(US & Canada) | Have a Data Quality Metric While Implementing AI Initiatives — Mitsubishi Electric Trane US Director of Data Governance

Sarang Bapat, Director of Data Governance, Mitsubishi Electric Trane US, speaks with Sue Pittacora, Chief Strategy Officer of Wavicle Data Solutions, in a video interview, about compliance in financial services, having a solid data governance framework, the collaborative roles of AI and data governance, and the importance of data quality in AI initiatives.

Mitsubishi Electric Trane HVAC US (METUS) is a leading provider of ductless and VRF systems in the U.S. and Latin America.

Shedding light on the aspect of compliance in financial services, Bapat discusses anti-money laundering compliance. He adds that regulators are interested in understanding how an organization assesses its risks and what drives the risk appetite.

Elaborating, Bapat states that in the anti-money laundering domain, factors like customer geography (domestic vs. international) matter. It is considered risky if the business is worldwide.

Next, the types of products and services offered (e.g., wire transfers, stored value cards, money orders) aid money laundering. With a larger organizational portfolio, one has to examine the risk from the type of customer, whether it is personal or commercial, or whether there are shell companies involved.

Further, Bapat continues that regulators also inquire about the data that drives the risk assessment engine. From where the data comes from to where it goes, who owns it, and the quality of the data.

To address the concerns, he suggests having solid data stewardship in place, which would help to demonstrate to regulators who is responsible for what.

In addition, regulators will want to understand the organizational controls in effect, says Bapat. Having a well-designed data governance framework can make the processes manageable, he notes.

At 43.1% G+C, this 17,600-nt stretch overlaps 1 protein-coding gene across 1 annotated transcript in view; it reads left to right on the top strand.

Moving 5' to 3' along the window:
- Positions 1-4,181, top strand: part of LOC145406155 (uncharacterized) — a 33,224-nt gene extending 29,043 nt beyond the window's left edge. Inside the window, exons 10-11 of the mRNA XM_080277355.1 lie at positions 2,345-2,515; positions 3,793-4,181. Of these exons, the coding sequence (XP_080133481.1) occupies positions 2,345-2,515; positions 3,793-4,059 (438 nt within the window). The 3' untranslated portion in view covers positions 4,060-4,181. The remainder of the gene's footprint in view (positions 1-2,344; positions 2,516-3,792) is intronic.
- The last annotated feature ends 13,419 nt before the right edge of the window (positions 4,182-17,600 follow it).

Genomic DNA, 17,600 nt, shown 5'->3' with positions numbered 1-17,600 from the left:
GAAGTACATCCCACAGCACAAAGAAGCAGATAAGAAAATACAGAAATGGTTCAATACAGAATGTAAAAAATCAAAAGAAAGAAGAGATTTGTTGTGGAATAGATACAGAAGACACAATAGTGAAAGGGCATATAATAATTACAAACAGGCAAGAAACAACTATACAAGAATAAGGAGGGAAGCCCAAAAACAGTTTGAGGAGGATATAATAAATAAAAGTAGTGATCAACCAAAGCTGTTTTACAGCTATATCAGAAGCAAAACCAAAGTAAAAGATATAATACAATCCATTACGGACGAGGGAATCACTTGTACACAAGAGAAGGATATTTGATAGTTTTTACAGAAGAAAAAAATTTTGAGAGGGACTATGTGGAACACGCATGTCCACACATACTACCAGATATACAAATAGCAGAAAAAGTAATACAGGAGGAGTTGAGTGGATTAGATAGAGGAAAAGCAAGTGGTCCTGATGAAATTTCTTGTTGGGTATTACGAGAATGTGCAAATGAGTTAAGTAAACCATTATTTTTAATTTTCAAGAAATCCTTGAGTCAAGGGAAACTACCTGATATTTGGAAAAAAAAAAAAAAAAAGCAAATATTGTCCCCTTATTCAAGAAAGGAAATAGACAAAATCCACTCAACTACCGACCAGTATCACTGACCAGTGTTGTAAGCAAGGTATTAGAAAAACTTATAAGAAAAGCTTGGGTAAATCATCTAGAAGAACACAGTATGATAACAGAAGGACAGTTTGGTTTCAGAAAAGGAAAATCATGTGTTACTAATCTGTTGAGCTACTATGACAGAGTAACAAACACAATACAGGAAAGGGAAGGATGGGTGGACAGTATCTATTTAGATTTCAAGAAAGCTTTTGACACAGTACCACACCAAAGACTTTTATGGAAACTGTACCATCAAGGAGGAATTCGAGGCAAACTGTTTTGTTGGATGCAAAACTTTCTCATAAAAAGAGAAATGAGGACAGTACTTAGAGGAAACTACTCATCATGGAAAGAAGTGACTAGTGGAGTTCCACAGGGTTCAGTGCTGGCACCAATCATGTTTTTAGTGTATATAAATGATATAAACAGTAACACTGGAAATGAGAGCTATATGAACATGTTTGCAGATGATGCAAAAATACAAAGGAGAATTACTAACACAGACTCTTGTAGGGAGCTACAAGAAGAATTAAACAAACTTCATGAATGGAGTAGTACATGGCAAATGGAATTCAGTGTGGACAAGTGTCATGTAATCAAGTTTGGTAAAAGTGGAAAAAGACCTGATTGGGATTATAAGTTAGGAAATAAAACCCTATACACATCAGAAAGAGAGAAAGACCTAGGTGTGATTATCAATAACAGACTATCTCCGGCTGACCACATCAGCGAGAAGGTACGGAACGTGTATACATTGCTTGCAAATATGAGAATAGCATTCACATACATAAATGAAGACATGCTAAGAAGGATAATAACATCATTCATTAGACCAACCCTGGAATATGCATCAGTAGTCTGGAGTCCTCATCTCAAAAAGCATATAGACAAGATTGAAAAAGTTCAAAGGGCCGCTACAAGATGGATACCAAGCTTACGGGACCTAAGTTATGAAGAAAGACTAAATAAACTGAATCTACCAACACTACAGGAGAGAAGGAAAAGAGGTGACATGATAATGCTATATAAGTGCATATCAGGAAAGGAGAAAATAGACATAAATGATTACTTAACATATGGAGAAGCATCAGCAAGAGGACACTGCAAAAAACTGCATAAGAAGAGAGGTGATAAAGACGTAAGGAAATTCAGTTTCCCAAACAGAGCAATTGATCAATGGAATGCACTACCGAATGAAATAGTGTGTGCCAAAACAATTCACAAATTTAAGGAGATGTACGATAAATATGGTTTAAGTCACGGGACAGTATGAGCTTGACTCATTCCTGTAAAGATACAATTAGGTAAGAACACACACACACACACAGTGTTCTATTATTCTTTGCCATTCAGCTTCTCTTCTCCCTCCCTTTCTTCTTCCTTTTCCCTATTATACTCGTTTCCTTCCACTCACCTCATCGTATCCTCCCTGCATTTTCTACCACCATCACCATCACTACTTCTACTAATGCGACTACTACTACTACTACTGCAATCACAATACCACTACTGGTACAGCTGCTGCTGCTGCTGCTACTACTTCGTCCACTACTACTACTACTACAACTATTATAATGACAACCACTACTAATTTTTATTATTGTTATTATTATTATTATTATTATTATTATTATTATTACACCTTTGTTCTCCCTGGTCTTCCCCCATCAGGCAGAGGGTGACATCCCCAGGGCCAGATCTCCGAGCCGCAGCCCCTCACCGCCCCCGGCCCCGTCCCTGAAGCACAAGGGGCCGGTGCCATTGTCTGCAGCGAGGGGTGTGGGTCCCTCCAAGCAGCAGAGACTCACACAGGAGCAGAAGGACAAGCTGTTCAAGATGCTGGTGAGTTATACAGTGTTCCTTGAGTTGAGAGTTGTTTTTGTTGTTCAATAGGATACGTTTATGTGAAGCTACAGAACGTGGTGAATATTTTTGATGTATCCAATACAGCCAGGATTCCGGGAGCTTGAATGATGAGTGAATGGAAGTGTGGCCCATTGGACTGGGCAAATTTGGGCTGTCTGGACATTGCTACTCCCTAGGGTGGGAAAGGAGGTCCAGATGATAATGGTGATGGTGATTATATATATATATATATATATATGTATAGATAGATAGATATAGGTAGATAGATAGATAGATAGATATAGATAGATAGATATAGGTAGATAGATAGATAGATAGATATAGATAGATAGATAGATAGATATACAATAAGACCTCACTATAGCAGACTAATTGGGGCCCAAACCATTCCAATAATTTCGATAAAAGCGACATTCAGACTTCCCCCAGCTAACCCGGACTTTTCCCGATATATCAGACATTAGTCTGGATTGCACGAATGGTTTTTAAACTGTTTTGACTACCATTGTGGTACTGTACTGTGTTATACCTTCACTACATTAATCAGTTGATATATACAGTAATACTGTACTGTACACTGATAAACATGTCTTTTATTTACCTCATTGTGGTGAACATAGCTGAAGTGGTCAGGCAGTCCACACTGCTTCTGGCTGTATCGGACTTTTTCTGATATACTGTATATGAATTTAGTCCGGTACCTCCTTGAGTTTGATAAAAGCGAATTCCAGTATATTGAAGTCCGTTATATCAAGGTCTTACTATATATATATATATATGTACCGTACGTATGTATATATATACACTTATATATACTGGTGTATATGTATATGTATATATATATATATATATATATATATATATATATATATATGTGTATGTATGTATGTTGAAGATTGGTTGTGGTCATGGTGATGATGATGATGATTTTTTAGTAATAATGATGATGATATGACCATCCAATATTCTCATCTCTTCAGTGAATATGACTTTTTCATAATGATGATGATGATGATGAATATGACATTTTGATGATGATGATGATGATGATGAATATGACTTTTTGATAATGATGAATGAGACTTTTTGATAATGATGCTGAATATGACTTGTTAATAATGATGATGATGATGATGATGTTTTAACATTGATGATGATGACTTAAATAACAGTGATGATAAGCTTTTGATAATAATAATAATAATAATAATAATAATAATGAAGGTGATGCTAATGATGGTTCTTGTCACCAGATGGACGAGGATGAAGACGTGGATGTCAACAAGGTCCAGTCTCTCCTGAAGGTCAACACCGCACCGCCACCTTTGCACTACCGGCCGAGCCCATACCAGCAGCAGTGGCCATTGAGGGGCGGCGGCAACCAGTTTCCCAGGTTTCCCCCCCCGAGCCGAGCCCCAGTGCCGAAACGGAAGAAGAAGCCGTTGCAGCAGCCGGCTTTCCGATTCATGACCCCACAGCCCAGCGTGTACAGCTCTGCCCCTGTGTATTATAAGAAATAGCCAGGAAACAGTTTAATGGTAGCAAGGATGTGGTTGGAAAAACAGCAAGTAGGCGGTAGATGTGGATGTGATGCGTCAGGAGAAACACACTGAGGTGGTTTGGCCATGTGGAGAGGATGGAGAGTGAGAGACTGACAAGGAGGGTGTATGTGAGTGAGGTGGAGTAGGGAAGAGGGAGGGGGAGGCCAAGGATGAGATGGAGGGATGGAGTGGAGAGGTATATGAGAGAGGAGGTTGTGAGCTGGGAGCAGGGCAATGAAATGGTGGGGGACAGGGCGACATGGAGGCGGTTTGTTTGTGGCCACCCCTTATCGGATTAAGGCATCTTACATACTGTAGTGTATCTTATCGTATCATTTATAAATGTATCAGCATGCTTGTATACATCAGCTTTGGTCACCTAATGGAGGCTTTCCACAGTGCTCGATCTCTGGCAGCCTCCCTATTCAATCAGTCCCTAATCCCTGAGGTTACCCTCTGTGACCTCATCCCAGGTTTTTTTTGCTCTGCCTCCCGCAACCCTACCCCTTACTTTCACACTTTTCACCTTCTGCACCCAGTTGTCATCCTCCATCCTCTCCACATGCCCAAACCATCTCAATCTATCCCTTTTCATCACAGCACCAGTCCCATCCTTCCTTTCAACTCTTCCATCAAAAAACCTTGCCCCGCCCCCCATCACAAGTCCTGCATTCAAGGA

While there might be some tweaking necessary in the existing framework, having a framework comes in handy to ensure compliance, says Bapat.

When asked about the collaborative roles of AI and data governance in METUS, Bapat shares that the organization is at the beginning of its journey. People are still confused about how AI can help or what the use cases could be.

Bapat then explains the situation by using a mutual fund analogy. He says that when it comes to investing in mutual funds, many people will say that they do not invest, but they have a 401(k) plan. This means people are investing in mutual funds without knowing.

Similarly, Bapat continues, data governance tools today already have AI components incorporated, which learn from the data and make observations. For example, a tool might notice different pin code formats or a field with numerous duplicates after multiple runs. This indicates that the machine has learned about the data well enough to present its observations, he adds.

These observations add value for data stewards because, with the massive growth in data, it becomes challenging for humans. He urges data stewards to consider both the rules they create and the insight AI provides.

Additionally, Bapat states that while AI learns and makes connections, it is not always accurate or actionable. Nevertheless, it is worth exploring and considering.

Emphasizing the importance of data quality, he affirms that the quality of the underlying data is crucial when it comes to LLMs and AI-powered applications. Taking the instance of the retrieval-augmented generation (RAG) algorithm, he states that if the retrieval data is not accurate, the inaccuracies will compound. Bapat suggests AI leaders and vendors identify the data elements and have a data quality metric while implementing AI initiatives.

Moving forward, he maintains that the quality of the data used must be continuously monitored, especially when incorporating third-party data sources. Bapat opines that while working with the legal team, the data glossary must be up-to-date and the data must be filled in the right fields. It is critical because digital products and intelligent algorithms leveraging AI are built on top of this ecosystem.

Thereafter, Bapat mentions that organizations need to delve into the details and identify the crucial data elements that the RAG algorithm will utilize. For example, during data augmentation, if relevant information is deactivated and the algorithm fails to detect that because the flag was not set, it becomes a data quality issue.

Circling back, Bapat reiterates that algorithms rely on the assumption that data is accurate; thus, assessing data quality in AI initiatives is critical.

CDO Magazine appreciates Sarang Bapat for sharing his insights with our global community.

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(US & Canada) | Data Governance Is a Business-Owned and IT-Enabled Initiative — Mitsubishi Electric Trane US Director of Data Governance
(US & Canada) | Have a Data Quality Metric While Implementing AI Initiatives — Mitsubishi Electric Trane US Director of Data Governance

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